Cautious optimism. That is the way most of us have been trying to approach our situation ever since Chris Hansen's arena proposal first surfaced a year ago.
At first, 'optimism' was the challenge of that phrase. We had been beaten down for four years and had no reason to truly believe that our local government would step up the way they needed to, no matter how good of a deal Hansen presented them. We really had no reason to believe at the time that Hansen could come through either.
We forced ourselves to be optimistic.
After we went through a very stressful several months and the arena was finally approved (pending EIS, SEPA, and a confirmation vote by the councils), and as we went through a couple months of silence followed by the jubilant news that Hansen had reached a binding sales agreement with the Maloofs, 'cautious' became the challenge.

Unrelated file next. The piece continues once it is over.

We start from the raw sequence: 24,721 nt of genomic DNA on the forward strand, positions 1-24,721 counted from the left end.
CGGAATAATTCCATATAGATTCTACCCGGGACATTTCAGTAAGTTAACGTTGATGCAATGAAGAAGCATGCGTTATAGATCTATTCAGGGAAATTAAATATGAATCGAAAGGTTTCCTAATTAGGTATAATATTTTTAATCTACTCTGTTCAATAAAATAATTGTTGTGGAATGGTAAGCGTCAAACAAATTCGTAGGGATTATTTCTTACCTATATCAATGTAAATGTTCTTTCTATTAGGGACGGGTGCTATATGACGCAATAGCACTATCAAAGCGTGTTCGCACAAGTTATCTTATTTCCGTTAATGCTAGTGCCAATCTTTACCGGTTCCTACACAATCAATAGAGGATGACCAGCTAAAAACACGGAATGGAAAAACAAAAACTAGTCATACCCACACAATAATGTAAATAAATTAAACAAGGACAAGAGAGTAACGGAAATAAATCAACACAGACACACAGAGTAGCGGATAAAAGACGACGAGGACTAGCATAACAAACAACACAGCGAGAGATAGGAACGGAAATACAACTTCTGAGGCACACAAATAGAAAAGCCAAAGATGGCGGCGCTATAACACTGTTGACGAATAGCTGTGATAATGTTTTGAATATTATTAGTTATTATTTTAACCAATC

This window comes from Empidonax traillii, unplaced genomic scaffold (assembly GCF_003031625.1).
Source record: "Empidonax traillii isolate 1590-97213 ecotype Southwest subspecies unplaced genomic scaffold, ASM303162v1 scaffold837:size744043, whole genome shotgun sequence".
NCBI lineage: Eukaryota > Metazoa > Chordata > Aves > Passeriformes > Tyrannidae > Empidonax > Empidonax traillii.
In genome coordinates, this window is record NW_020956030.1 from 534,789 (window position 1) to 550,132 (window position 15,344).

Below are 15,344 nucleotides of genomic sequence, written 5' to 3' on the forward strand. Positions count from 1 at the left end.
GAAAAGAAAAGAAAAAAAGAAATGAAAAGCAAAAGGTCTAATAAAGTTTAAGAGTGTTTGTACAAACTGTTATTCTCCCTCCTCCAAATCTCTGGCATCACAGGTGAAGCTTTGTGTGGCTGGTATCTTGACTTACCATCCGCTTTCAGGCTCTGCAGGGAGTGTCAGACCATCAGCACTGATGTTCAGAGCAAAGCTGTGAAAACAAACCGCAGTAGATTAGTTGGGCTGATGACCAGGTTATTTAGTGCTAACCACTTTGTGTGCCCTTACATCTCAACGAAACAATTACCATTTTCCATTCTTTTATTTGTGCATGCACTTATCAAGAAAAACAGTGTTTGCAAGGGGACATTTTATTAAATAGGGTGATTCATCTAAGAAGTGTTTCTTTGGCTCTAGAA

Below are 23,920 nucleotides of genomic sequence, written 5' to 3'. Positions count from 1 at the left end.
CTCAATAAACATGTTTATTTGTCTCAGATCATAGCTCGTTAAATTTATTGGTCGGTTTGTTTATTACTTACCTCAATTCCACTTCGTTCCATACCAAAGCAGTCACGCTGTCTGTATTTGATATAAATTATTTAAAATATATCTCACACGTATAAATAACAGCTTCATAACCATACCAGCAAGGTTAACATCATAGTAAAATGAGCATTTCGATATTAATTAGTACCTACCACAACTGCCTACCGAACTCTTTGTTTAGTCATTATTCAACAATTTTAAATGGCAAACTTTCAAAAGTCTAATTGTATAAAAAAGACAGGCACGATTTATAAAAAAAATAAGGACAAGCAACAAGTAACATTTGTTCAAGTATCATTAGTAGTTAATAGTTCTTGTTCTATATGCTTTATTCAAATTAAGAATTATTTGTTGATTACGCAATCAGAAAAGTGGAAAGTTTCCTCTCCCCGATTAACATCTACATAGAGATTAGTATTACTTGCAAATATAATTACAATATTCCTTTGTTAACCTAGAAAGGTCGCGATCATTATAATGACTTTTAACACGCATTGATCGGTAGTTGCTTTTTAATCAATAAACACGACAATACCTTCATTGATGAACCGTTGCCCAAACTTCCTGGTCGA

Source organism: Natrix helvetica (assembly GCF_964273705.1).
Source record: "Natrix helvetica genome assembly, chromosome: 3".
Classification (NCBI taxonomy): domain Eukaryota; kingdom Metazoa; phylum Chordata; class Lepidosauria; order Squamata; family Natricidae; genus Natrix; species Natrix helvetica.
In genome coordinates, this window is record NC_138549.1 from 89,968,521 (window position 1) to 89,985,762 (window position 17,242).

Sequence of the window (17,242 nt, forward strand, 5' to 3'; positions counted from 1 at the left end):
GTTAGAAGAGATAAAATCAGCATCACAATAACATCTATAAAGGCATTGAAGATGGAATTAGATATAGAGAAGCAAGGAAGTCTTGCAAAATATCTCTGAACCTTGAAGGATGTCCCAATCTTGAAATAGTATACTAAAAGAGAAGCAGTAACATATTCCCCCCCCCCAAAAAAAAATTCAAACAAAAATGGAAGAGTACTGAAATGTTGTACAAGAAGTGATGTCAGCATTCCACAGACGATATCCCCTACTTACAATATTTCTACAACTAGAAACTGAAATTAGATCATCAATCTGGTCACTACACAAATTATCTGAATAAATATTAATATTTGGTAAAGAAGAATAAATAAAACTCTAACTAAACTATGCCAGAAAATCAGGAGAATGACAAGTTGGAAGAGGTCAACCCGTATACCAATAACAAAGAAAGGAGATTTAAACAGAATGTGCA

We continue to force ourselves to be cautious, but I gotta say that it is getting harder and harder. I don't know about the rest of you, but I am running out of reasons to be afraid.
Why do I say that? Let's do a comparison of our situations. Seattle and Sacramento.
How do our ownership groups compare?
They have Mastrov and Burkle, which is a pretty good group, except that Mastrov is only worth $350 million and Burkle isn't really even part of the ownership group. He is focusing solely on the arena, unless the news of the AEG sale not happening causes him to be more willing to spend money on the ownership side.
We have Hansen, Ballmer, and the Nordstroms, every one of which is wealthier than Mastrov and Ballmer is wealthier than Burkle.
How do our ownership bids compare?
The Sacramento group has made an offer for the NBA to consider. However, Stern said last week that it won't be considered until the money is increased enough to be comparable to Seattle's offer. There have been reports of that bid being any where from $75 million to $100 million short. They say they will up their offer. We shall see if they do and, if so, by how much.
Funny thing. Since Stern's announcement, I don't hear anyone in Sacramento beating the relocation fee drum or the loan repayment drum. As Stern said, the bid values are fairly straight forward.